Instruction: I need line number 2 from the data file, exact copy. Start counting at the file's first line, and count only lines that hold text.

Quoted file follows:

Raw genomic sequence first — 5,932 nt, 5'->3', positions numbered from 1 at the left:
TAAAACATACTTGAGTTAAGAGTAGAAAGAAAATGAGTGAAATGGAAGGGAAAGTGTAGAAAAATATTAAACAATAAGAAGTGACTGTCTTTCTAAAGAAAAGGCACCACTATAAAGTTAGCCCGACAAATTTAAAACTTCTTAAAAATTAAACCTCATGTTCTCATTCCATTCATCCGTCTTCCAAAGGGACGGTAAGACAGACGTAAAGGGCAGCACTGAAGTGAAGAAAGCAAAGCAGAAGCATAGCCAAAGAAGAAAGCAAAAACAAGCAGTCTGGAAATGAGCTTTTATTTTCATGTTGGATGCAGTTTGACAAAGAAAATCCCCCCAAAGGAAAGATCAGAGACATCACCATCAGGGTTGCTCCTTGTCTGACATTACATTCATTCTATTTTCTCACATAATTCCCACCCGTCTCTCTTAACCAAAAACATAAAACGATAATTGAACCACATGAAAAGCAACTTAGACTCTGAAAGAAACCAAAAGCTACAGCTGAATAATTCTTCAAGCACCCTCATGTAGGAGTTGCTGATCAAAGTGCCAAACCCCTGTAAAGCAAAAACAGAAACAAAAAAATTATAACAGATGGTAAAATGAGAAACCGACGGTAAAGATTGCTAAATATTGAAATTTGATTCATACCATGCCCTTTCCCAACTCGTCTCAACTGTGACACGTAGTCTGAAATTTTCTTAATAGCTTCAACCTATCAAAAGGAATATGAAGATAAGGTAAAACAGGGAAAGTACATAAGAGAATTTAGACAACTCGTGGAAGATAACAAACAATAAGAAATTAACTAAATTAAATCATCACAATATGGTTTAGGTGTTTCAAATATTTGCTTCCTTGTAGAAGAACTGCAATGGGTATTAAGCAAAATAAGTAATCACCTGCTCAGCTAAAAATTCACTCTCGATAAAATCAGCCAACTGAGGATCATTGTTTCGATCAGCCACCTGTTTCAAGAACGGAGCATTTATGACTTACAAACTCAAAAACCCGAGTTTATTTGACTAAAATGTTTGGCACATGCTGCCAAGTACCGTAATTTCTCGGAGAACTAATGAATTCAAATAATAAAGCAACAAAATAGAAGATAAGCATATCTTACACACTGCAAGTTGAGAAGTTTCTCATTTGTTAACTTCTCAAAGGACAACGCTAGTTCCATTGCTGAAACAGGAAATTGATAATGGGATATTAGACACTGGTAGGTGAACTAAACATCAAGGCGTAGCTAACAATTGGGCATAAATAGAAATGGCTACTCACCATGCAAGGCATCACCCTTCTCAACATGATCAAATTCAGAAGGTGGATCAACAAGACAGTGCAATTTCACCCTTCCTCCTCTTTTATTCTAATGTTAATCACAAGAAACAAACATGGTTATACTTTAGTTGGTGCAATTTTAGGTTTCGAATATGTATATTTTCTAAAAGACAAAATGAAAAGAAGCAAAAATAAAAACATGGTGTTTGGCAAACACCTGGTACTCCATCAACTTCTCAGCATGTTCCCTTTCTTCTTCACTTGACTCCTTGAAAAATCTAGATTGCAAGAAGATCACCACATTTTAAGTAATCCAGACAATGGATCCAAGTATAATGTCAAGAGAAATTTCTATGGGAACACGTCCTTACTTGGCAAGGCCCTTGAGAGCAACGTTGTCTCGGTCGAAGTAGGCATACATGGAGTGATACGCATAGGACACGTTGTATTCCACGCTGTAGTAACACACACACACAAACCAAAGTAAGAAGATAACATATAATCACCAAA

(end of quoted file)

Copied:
TAAAACATACTTGAGTTAAGAGTAGAAAGAAAATGAGTGAAATGGAAGGGAAAGTGTAGAAAAATATTAAACAATAAGAAGTGACTGTCTTTCTAAAGAAAAGGCACCACTATAAAGTTAGCCCGACAAATTTAAAACTTCTTAAAAATTAAACCTCATGTTCTCATTCCATTCATCCGTCTTCCAAAGGGACGGTAAGACAGACGTAAAGGGCAGCACTGAAGTGAAGAAAGCAAAGCAGAAGCATAGCCAAAGAAGAAAGCAAAAACAAGCAGTCTGGAAATGAGCTTTTATTTTCATGTTGGATGCAGTTTGACAAAGAAAATCCCCCCAAAGGAAAGATCAGAGACATCACCATCAGGGTTGCTCCTTGTCTGACATTACATTCATTCTATTTTCTCACATAATTCCCACCCGTCTCTCTTAACCAAAAACATAAAACGATAATTGAACCACATGAAAAGCAACTTAGACTCTGAAAGAAACCAAAAGCTACAGCTGAATAATTCTTCAAGCACCCTCATGTAGGAGTTGCTGATCAAAGTGCCAAACCCCTGTAAAGCAAAAACAGAAACAAAAAAATTATAACAGATGGTAAAATGAGAAACCGACGGTAAAGATTGCTAAATATTGAAATTTGATTCATACCATGCCCTTTCCCAACTCGTCTCAACTGTGACACGTAGTCTGAAATTTTCTTAATAGCTTCAACCTATCAAAAGGAATATGAAGATAAGGTAAAACAGGGAAAGTACATAAGAGAATTTAGACAACTCGTGGAAGATAACAAACAATAAGAAATTAACTAAATTAAATCATCACAATATGGTTTAGGTGTTTCAAATATTTGCTTCCTTGTAGAAGAACTGCAATGGGTATTAAGCAAAATAAGTAATCACCTGCTCAGCTAAAAATTCACTCTCGATAAAATCAGCCAACTGAGGATCATTGTTTCGATCAGCCACCTGTTTCAAGAACGGAGCATTTATGACTTACAAACTCAAAAACCCGAGTTTATTTGACTAAAATGTTTGGCACATGCTGCCAAGTACCGTAATTTCTCGGAGAACTAATGAATTCAAATAATAAAGCAACAAAATAGAAGATAAGCATATCTTACACACTGCAAGTTGAGAAGTTTCTCATTTGTTAACTTCTCAAAGGACAACGCTAGTTCCATTGCTGAAACAGGAAATTGATAATGGGATATTAGACACTGGTAGGTGAACTAAACATCAAGGCGTAGCTAACAATTGGGCATAAATAGAAATGGCTACTCACCATGCAAGGCATCACCCTTCTCAACATGATCAAATTCAGAAGGTGGATCAACAAGACAGTGCAATTTCACCCTTCCTCCTCTTTTATTCTAATGTTAATCACAAGAAACAAACATGGTTATACTTTAGTTGGTGCAATTTTAGGTTTCGAATATGTATATTTTCTAAAAGACAAAATGAAAAGAAGCAAAAATAAAAACATGGTGTTTGGCAAACACCTGGTACTCCATCAACTTCTCAGCATGTTCCCTTTCTTCTTCACTTGACTCCTTGAAAAATCTAGATTGCAAGAAGATCACCACATTTTAAGTAATCCAGACAATGGATCCAAGTATAATGTCAAGAGAAATTTCTATGGGAACACGTCCTTACTTGGCAAGGCCCTTGAGAGCAACGTTGTCTCGGTCGAAGTAGGCATACATGGAGTGATACGCATAGGACACGTTGTATTCCACGCTGTAGTAACACACACACACAAACCAAAGTAAGAAGATAACATATAATCACCAAA